In an article on Wednesday, Daily Review reported on a turnover of 27 administrative and management staff at the Queensland Symphony Orchestra. The unusually high turnover is in little more than 18 months which has seen entire departments resign or sacked is revealed in the QSO’s own publications online.
Daily Review approached QSO for comment five weeks ago and after repeated requests was told by its media manager that the CEO David Pratt would not be commenting.
In the interim, Daily Review spoke to former staff who talked of QSO’s ‘toxic culture’ (some of those who were sacked reached agreements with management requiring them to sign non-disparagement clauses preventing them from speaking about their situation).
But finally yesterday the QSO commented with its chair Greg Wanchap telling the classical music publication Limelight that: “The story published in [yesterday’s] Daily Review is particularly personal and aggressive against Queensland Symphony Orchestra. These sorts of pieces are very hurtful for those many talented people who have contributed a large part of their professional careers to an orchestra that is remarkable.”
“From a company perspective obviously we do not agree with, or accept, what has been written, and attributed to unknown sources,” said Wanchap told the magazine which went to interview another anonymous former QSO employee who repeated the claims made by those made to Daily Review.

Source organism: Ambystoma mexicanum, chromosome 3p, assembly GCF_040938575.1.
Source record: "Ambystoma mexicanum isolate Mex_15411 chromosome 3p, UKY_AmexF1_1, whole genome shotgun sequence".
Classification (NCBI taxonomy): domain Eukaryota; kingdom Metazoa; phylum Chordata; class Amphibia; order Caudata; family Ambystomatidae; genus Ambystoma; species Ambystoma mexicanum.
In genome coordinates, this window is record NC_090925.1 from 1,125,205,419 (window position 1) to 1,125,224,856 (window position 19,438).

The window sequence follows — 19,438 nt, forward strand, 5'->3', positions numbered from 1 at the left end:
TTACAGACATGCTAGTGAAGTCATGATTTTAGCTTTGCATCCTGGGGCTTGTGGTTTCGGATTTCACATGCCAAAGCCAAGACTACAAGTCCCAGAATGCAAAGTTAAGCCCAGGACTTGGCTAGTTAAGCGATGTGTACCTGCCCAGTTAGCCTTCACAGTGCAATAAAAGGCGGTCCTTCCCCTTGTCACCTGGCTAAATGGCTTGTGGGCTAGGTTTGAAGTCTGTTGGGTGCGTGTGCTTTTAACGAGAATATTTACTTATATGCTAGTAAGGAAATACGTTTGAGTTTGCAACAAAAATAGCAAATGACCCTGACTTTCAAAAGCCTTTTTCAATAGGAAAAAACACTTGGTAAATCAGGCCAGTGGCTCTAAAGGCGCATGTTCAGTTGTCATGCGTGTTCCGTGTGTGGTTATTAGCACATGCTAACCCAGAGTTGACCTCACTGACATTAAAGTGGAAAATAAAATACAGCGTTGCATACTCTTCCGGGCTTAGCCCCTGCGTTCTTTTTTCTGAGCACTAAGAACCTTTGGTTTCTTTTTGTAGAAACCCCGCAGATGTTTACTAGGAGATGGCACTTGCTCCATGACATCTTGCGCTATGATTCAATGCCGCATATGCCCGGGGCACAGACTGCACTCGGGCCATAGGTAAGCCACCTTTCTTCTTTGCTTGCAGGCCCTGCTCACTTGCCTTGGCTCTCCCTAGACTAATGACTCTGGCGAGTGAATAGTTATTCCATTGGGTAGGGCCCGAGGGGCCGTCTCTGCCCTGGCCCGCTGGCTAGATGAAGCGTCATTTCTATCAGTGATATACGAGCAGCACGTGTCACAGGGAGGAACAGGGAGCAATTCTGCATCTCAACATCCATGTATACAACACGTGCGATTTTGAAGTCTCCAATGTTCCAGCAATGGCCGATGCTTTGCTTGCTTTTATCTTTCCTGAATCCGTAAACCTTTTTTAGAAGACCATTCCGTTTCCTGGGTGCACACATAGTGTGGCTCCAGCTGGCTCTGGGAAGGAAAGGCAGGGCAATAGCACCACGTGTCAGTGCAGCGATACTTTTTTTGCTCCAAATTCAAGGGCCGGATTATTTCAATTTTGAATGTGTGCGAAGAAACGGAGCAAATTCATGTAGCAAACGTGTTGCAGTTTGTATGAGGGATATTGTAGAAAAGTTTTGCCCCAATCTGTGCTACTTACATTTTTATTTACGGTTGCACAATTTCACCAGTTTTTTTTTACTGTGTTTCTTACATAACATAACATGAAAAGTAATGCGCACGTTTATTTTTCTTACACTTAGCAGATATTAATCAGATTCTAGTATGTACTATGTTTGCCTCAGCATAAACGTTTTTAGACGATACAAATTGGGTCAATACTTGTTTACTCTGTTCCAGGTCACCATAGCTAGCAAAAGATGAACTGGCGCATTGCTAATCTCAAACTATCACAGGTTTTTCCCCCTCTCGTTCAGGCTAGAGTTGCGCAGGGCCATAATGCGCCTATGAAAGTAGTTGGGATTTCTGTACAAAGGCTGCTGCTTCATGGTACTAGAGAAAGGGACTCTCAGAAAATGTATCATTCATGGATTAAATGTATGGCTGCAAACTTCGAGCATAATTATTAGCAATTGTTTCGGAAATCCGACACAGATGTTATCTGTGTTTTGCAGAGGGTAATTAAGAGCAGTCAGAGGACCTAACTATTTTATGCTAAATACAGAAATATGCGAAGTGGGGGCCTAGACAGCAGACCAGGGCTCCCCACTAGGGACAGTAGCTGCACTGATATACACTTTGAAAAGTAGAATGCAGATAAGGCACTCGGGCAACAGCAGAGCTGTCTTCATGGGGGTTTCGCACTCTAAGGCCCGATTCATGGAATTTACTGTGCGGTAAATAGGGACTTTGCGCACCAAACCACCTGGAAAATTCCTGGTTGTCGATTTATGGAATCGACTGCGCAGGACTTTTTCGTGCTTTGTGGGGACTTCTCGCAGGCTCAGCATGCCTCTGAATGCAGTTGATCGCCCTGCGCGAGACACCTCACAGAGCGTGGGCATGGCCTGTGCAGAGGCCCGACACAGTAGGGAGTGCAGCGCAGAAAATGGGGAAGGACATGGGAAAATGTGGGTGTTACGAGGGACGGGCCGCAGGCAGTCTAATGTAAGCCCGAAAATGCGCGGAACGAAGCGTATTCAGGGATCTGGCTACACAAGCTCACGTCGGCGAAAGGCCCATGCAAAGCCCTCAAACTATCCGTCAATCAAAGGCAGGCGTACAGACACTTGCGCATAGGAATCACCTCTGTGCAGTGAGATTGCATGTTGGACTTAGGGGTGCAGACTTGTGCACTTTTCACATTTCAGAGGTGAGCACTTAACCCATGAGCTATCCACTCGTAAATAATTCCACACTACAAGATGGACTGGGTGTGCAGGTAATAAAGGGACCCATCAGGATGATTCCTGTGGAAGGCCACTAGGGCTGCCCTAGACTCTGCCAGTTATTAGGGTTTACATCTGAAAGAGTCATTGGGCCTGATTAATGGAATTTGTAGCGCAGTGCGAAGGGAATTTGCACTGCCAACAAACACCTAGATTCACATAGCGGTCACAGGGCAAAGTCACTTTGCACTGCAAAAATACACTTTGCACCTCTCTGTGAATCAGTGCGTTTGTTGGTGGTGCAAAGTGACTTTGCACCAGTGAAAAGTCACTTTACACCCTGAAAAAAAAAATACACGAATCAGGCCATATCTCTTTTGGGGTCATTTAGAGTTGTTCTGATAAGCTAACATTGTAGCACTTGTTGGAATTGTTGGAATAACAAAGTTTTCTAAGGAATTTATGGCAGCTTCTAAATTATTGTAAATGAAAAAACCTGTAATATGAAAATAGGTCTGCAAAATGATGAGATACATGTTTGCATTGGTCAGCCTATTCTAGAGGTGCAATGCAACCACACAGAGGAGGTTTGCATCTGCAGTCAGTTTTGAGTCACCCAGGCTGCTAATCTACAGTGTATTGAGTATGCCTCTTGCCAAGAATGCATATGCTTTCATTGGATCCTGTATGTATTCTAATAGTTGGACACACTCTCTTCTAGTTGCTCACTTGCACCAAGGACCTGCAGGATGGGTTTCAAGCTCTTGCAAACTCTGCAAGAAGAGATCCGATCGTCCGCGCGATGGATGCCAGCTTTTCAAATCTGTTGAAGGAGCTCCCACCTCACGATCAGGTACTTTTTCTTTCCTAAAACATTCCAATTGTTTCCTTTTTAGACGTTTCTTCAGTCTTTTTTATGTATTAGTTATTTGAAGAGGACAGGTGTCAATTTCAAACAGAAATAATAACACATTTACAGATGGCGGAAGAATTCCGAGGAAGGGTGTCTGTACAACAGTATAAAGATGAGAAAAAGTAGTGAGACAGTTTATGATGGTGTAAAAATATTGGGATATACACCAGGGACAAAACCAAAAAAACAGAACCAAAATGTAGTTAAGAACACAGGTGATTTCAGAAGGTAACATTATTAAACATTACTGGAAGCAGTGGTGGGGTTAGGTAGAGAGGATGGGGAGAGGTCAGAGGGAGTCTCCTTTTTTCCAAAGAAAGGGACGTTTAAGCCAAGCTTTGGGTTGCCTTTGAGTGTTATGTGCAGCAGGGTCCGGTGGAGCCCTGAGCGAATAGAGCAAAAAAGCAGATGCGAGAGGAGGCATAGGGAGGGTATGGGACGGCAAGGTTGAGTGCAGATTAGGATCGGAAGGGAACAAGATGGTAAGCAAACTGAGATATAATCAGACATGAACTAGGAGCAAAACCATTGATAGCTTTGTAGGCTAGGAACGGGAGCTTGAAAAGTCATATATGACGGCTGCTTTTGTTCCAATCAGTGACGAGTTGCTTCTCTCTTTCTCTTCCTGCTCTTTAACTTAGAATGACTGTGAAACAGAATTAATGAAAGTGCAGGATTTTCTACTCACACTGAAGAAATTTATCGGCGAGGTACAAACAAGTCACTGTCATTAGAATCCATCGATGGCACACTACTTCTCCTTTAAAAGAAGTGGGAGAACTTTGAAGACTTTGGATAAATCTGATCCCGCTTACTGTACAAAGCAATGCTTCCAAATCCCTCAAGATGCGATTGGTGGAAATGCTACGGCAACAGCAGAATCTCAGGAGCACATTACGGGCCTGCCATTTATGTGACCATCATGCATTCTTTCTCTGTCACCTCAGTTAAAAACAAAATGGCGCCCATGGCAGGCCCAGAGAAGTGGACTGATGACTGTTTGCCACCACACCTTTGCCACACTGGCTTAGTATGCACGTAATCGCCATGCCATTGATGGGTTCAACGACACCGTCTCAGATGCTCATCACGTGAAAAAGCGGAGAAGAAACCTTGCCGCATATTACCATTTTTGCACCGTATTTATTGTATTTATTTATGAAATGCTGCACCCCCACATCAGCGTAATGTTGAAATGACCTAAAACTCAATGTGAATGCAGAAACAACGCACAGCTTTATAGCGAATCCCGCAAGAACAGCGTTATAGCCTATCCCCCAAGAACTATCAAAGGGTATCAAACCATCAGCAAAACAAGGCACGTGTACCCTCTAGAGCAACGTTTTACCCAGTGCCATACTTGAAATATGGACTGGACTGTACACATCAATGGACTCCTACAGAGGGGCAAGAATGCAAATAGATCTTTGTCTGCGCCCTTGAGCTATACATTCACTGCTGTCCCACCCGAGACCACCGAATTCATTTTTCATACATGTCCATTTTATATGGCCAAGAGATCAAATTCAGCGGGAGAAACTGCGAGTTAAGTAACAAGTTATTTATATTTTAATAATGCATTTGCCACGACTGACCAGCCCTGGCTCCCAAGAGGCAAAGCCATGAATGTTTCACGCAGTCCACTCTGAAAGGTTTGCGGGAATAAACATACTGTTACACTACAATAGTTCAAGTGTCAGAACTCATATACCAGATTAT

An “all staff meeting” meeting was held on Wednesday after publication of the Daily Review story with staff instructed not to talk to the media. However its musicians, who were not the subject of the story which was about administrative staff, released a statement supporting the QSO music director Alondra de la Parra.
It read: “We the players of the Queensland Symphony Orchestra wish to express support for our management and artistic leadership,” the section principals said in the statement. “We’re proud to have such talented and conscientious leaders as David Pratt and Alondra de la Parra and appreciate what they and all our administrative and artistic staff do.
“To make great things happen in any orchestra, change is needed, and under the leadership of David and Alondra this change is happening, with positive results being felt,” the statement said. “We look forward to a long and prosperous future with them.”
Judging from the comments on our story, and elsewhere, those describing themselves as familiar with the QSO workplace environment do not agree.
QSO senior management might feel perfectly justified in shedding or losing so many staff as part of a reinvigoration of its new look under Pratt and de la Parra, so why the obscufation?